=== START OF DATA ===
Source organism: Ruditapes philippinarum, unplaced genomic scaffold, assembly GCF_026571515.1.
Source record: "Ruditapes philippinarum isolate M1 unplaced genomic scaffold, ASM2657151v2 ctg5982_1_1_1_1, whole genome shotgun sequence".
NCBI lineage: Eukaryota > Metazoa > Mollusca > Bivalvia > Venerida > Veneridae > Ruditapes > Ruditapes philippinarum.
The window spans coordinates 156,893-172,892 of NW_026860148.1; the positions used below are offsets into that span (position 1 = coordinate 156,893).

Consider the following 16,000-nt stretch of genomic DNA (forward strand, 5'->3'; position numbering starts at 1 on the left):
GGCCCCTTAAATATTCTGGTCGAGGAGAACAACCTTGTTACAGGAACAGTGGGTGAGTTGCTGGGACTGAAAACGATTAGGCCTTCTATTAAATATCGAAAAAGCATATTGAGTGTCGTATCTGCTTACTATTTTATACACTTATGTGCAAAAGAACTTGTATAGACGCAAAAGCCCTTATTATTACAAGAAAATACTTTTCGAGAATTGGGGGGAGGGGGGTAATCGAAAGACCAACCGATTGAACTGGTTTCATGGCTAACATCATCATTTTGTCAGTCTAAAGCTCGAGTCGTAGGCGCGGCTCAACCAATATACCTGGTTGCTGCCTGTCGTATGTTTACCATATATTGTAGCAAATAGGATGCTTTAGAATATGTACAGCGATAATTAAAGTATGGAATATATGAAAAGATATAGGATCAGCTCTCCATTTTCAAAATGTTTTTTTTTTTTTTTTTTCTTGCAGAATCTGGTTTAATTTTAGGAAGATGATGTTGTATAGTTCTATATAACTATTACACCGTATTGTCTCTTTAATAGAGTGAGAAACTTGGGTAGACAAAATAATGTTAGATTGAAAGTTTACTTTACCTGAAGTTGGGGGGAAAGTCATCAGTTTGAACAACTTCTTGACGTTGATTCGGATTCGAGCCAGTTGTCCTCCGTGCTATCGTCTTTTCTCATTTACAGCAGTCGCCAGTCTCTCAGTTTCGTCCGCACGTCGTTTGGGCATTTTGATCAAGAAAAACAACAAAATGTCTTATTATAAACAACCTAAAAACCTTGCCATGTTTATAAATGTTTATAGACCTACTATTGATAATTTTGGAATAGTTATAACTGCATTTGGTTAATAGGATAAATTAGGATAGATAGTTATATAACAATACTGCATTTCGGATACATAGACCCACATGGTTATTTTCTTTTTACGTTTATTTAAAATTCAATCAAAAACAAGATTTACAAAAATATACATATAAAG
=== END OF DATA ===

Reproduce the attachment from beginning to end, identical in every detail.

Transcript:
Source organism: Ruditapes philippinarum, unplaced genomic scaffold, assembly GCF_026571515.1.
Source record: "Ruditapes philippinarum isolate M1 unplaced genomic scaffold, ASM2657151v2 ctg5982_1_1_1_1, whole genome shotgun sequence".
NCBI lineage: Eukaryota > Metazoa > Mollusca > Bivalvia > Venerida > Veneridae > Ruditapes > Ruditapes philippinarum.
The window spans coordinates 156,893-172,892 of NW_026860148.1; the positions used below are offsets into that span (position 1 = coordinate 156,893).

Consider the following 16,000-nt stretch of genomic DNA (forward strand, 5'->3'; position numbering starts at 1 on the left):
GGCCCCTTAAATATTCTGGTCGAGGAGAACAACCTTGTTACAGGAACAGTGGGTGAGTTGCTGGGACTGAAAACGATTAGGCCTTCTATTAAATATCGAAAAAGCATATTGAGTGTCGTATCTGCTTACTATTTTATACACTTATGTGCAAAAGAACTTGTATAGACGCAAAAGCCCTTATTATTACAAGAAAATACTTTTCGAGAATTGGGGGGAGGGGGGTAATCGAAAGACCAACCGATTGAACTGGTTTCATGGCTAACATCATCATTTTGTCAGTCTAAAGCTCGAGTCGTAGGCGCGGCTCAACCAATATACCTGGTTGCTGCCTGTCGTATGTTTACCATATATTGTAGCAAATAGGATGCTTTAGAATATGTACAGCGATAATTAAAGTATGGAATATATGAAAAGATATAGGATCAGCTCTCCATTTTCAAAATGTTTTTTTTTTTTTTTTTTCTTGCAGAATCTGGTTTAATTTTAGGAAGATGATGTTGTATAGTTCTATATAACTATTACACCGTATTGTCTCTTTAATAGAGTGAGAAACTTGGGTAGACAAAATAATGTTAGATTGAAAGTTTACTTTACCTGAAGTTGGGGGGAAAGTCATCAGTTTGAACAACTTCTTGACGTTGATTCGGATTCGAGCCAGTTGTCCTCCGTGCTATCGTCTTTTCTCATTTACAGCAGTCGCCAGTCTCTCAGTTTCGTCCGCACGTCGTTTGGGCATTTTGATCAAGAAAAACAACAAAATGTCTTATTATAAACAACCTAAAAACCTTGCCATGTTTATAAATGTTTATAGACCTACTATTGATAATTTTGGAATAGTTATAACTGCATTTGGTTAATAGGATAAATTAGGATAGATAGTTATATAACAATACTGCATTTCGGATACATAGACCCACATGGTTATTTTCTTTTTACGTTTATTTAAAATTCAATCAAAAACAAGATTTACAAAAATATACATATAAAG